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Huawei’s upcoming 7nm ‘24-Core Kunpeng’ CPU is faster than Intel’s Core i9-9900K, leads in Multi-Core performance

According to the Chinese news outlet IThome, Huawei is launching its own brand’s new desktop PC for the domestic market, internally codenamed as ‘Pangu’. Huawei is trying hard to position itself despite the technology bans levied against it by the United States government.

The company’s own 24-core ARM-based Kunpeng 920 Desktop CPUs are apparently almost ready for launch. Huawei could come up with an ARM-based desktop CPU before Apple does. The company is readying a new desktop PC for China’s 3-5-2 plan to replace foreign hardware by 2022. The IThome report claims that the Kunpeng 920 3211K’s multi-core performance is slightly better than the Intel Core i9-9900K Coffee Lake CPU, thus marking an important milestone of China’s technological self-sufficiency.

The Kunpeng 920 CPU family extends up to 64 cores and is built on 7nm process tech. It uses the ‘TaiShan v110’ microarchitecture, which appears to be a custom ARM core according to WikiChip. The Kunpeng 920 is based on Arm’s Neoverse N1 (codenamed as Ares) microarchitecture, and core configurations span from 24 up to 64 cores, all running between 2.4 GHz and 3 GHz clock speeds.

TSMC used to produce Kunpeng 920 for Huawei on its 7nm process node. But due to new U.S. regulations, the company had to cut off all ties with the Chinese tech giant. The Kunpeng 920 3211K SKU in particular sports a total of 24 cores that max out at 2.6 GHz speed. Huawei has paired this processor with 8GB of SO-DIMM memory, a 512GB Samsung SSD and AMD’s Radeon 520 mobile graphics card.

As per the specs, the CPU has a 128KB L1 cache split into 64KB blocks for instructions and data. Each CPU core has 512KB of private L2 cache, and the entire CPU family supports up to 64MB of cache on a 64-core configuration. This Huawei desktop is exclusively for government and enterprise customers. It runs on a Chinese domestic UOS/Unity Operating system and cannot install and support Windows OS. In case you didn’t know, the Unified Operating System (UOS) is a Linux distribution based on Deepin and developed by Tongxin Software as a replacement for Windows in China.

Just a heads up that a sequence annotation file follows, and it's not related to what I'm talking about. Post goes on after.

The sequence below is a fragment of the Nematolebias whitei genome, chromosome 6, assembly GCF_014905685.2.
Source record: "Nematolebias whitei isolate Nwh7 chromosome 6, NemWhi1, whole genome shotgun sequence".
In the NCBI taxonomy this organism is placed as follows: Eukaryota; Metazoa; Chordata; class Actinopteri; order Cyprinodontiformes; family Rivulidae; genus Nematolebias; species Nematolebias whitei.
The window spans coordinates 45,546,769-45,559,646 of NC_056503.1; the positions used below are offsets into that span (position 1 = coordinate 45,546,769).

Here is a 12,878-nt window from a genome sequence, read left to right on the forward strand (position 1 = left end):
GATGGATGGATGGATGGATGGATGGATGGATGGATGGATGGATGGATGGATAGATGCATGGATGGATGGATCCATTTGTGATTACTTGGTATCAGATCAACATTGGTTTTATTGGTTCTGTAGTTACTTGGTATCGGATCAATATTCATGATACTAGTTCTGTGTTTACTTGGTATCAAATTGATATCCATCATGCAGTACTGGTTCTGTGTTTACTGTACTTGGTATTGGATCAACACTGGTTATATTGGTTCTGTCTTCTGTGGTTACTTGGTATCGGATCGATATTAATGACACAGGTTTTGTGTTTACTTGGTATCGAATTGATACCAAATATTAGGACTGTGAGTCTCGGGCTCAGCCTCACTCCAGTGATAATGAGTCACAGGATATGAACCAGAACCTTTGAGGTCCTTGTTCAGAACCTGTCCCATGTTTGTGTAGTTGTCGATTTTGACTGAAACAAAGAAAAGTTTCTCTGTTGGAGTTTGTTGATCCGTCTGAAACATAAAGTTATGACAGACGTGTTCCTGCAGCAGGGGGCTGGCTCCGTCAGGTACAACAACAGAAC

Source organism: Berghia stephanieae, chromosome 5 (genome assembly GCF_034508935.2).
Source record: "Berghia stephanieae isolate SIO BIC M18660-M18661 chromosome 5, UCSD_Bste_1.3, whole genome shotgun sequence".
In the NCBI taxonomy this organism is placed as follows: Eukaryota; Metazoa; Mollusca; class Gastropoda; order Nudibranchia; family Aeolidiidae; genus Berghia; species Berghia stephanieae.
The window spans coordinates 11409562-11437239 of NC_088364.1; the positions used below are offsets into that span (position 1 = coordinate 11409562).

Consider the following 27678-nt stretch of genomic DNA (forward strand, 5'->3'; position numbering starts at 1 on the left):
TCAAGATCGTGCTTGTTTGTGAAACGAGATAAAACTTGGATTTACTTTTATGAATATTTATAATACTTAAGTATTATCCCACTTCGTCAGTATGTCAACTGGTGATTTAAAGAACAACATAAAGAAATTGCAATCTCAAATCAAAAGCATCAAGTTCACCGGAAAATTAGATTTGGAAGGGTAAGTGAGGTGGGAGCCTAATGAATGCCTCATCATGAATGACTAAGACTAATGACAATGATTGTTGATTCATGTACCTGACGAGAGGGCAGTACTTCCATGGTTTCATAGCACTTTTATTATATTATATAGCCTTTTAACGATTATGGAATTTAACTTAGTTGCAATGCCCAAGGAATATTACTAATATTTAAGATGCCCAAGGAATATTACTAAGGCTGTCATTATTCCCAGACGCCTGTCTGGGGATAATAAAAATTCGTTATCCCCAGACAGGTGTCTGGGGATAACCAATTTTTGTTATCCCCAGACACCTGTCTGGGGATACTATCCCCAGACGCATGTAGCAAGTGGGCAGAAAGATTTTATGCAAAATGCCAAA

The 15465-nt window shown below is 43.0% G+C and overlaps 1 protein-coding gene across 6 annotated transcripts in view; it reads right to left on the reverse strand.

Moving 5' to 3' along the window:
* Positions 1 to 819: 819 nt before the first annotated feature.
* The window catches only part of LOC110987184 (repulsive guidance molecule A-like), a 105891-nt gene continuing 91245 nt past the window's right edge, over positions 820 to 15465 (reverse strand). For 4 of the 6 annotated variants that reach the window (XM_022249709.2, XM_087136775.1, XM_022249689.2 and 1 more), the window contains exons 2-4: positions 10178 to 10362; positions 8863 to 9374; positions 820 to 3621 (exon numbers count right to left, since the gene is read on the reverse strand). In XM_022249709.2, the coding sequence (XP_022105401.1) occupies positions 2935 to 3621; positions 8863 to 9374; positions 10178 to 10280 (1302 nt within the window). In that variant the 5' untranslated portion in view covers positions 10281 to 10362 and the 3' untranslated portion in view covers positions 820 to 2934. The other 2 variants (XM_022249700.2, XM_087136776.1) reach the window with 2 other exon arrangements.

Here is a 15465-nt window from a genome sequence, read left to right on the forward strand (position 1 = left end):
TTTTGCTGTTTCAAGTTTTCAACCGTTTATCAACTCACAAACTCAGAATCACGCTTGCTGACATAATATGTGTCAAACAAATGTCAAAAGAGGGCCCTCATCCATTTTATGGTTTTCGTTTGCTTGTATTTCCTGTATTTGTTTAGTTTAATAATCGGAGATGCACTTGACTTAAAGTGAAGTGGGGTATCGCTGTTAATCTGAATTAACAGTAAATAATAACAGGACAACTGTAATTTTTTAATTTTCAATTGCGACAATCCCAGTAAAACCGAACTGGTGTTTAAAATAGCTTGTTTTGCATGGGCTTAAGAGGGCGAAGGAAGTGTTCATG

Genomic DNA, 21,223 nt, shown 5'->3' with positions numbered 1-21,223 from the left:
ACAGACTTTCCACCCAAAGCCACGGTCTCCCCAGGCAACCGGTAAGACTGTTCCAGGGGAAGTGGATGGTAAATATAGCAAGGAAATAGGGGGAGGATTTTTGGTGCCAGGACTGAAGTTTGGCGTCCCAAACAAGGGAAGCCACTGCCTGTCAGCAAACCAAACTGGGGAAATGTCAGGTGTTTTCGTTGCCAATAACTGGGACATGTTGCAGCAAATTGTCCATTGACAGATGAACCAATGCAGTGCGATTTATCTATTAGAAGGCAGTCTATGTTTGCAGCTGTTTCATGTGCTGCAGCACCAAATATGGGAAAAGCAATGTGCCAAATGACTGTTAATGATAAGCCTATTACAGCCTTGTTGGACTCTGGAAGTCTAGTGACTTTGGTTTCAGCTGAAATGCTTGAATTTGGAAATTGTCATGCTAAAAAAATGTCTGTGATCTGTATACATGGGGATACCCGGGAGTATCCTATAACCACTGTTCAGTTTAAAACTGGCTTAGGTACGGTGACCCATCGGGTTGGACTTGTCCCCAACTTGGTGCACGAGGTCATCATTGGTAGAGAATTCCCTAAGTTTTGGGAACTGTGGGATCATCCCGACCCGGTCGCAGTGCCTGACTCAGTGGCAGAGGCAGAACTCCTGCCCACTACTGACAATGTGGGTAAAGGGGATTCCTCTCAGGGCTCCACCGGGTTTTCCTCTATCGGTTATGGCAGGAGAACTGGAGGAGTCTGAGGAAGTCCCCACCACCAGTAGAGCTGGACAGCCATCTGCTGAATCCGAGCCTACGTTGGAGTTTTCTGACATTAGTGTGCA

When it comes to expansion options, this desktop does not support other types of graphics cards, and the CPU board also cannot be removed. The Kunpeng 920 3211K CPU is actually soldered to the motherboard and doesn’t support other graphics cards. The UOS is also cemented into the PC so we don’t get any option to install Windows on it either. Users should be able to upgrade the memory or SSD though.

The Kunpeng 920 3211K is a 60 mm x 75 mm BGA package soldered onto the motherboard. There’s support for up to 64 GB of DDR4 RAM running at 3200 MHz, and you get three PCIe 3.0 slots for expansion (one x16 port, one x4, and one x1 port). For storage, there are two M.2 slots and six SATA 3.0 ports.

Coming to the performance, the Kunpeng 920 can surpass Intel’s Core i9-9900K in terms of multi-core performance, but there’s no mention of single-core performance. We can only assume for now that the Single core performance won’t be at par with Intel’s offering. Nevertheless, as an example, the eight-core Kunpeng 920 2249K processor is able to finish the Blender BMW test in 11 minutes and 47 seconds, whereas the Core i9-9900K takes 16 minutes and 45 seconds, but the range of software that can run on UOS is very limited though, and there’s also no emulation layer for most of the popular x86 software/apps.

Huawei ‘s 24-core CPU clocked at a static 2.6 GHz brings about 62.4 GHz of processing power to the table. A Core i9-9900K on the other hand gives around 42 GHz of effective processing power assuming a 4.5 GHz turbo clock speed. Overall, the Kunpeng 920 is much better than Zhaoxin’s x86 chips. China plans to replace all hardware and software by 2022, and Huawei’s chips seem like a better option. It could also tap into a local foundry like SMIC, for the production of the 7nm process later this year.

Lastly, there appears to be some contradictory info on the CPU cores though. Some reports claim that the CPU core is derived from the ARM Neoverse N1, which is a 4-way decode, 8-way issue core. But WikiChip on the other hand reports that the Huawei CPU cores are only 4-issue and that they are a custom architecture derived from the Cortex-A72. But the Neoverse N1 is derived from the Cortex-A76. We need more clarification and technical evidence on this aspect though.

Nonetheless, images of the Pangu desktop PC show three USB Type-A ports, one USB Type-C port and a single 3.5mm headphone jack in the front of the case, and there is also room for an optical drive. The rear of the case comes with four USB Type-A ports, one Ethernet port, three 3.5mm audio jacks and a D-Sub port. According to IThome’s report the Pangu PC packs a 23.8-inch monitor with a resolution of 1920 x 1080 with 70% NTSC color gamut.

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